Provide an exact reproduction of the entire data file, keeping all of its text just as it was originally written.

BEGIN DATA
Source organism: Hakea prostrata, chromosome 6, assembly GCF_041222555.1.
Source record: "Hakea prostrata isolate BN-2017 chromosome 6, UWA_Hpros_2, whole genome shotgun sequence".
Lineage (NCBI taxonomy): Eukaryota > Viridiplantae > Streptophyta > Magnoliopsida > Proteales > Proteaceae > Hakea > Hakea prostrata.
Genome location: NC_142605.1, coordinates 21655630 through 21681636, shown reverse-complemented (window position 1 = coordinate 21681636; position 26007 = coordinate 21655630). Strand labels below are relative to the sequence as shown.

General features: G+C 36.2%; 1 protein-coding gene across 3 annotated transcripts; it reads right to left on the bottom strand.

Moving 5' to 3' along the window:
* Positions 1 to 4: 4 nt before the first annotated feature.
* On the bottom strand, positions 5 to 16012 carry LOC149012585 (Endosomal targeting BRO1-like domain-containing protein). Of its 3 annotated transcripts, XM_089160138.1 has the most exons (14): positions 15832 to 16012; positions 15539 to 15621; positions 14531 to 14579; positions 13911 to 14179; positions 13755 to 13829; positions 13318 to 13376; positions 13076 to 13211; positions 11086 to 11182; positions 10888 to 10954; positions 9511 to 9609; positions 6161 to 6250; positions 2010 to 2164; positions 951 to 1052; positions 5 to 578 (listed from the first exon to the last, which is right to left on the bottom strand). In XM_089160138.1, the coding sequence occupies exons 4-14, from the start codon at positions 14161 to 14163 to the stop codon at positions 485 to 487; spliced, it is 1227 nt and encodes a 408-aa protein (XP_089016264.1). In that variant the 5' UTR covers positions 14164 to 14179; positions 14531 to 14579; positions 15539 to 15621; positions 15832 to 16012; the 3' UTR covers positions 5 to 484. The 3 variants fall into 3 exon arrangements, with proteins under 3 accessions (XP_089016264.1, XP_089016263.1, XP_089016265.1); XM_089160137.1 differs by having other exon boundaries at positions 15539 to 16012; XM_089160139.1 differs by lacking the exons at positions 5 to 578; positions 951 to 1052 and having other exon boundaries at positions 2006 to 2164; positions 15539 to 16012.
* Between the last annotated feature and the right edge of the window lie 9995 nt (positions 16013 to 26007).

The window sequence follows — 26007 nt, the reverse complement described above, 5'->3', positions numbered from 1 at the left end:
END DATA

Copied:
Source organism: Hakea prostrata, chromosome 6, assembly GCF_041222555.1.
Source record: "Hakea prostrata isolate BN-2017 chromosome 6, UWA_Hpros_2, whole genome shotgun sequence".
Lineage (NCBI taxonomy): Eukaryota > Viridiplantae > Streptophyta > Magnoliopsida > Proteales > Proteaceae > Hakea > Hakea prostrata.
Genome location: NC_142605.1, coordinates 21655630 through 21681636, shown reverse-complemented (window position 1 = coordinate 21681636; position 26007 = coordinate 21655630). Strand labels below are relative to the sequence as shown.

General features: G+C 36.2%; 1 protein-coding gene across 3 annotated transcripts; it reads right to left on the bottom strand.

Moving 5' to 3' along the window:
* Positions 1 to 4: 4 nt before the first annotated feature.
* On the bottom strand, positions 5 to 16012 carry LOC149012585 (Endosomal targeting BRO1-like domain-containing protein). Of its 3 annotated transcripts, XM_089160138.1 has the most exons (14): positions 15832 to 16012; positions 15539 to 15621; positions 14531 to 14579; positions 13911 to 14179; positions 13755 to 13829; positions 13318 to 13376; positions 13076 to 13211; positions 11086 to 11182; positions 10888 to 10954; positions 9511 to 9609; positions 6161 to 6250; positions 2010 to 2164; positions 951 to 1052; positions 5 to 578 (listed from the first exon to the last, which is right to left on the bottom strand). In XM_089160138.1, the coding sequence occupies exons 4-14, from the start codon at positions 14161 to 14163 to the stop codon at positions 485 to 487; spliced, it is 1227 nt and encodes a 408-aa protein (XP_089016264.1). In that variant the 5' UTR covers positions 14164 to 14179; positions 14531 to 14579; positions 15539 to 15621; positions 15832 to 16012; the 3' UTR covers positions 5 to 484. The 3 variants fall into 3 exon arrangements, with proteins under 3 accessions (XP_089016264.1, XP_089016263.1, XP_089016265.1); XM_089160137.1 differs by having other exon boundaries at positions 15539 to 16012; XM_089160139.1 differs by lacking the exons at positions 5 to 578; positions 951 to 1052 and having other exon boundaries at positions 2006 to 2164; positions 15539 to 16012.
* Between the last annotated feature and the right edge of the window lie 9995 nt (positions 16013 to 26007).

The window sequence follows — 26007 nt, the reverse complement described above, 5'->3', positions numbered from 1 at the left end: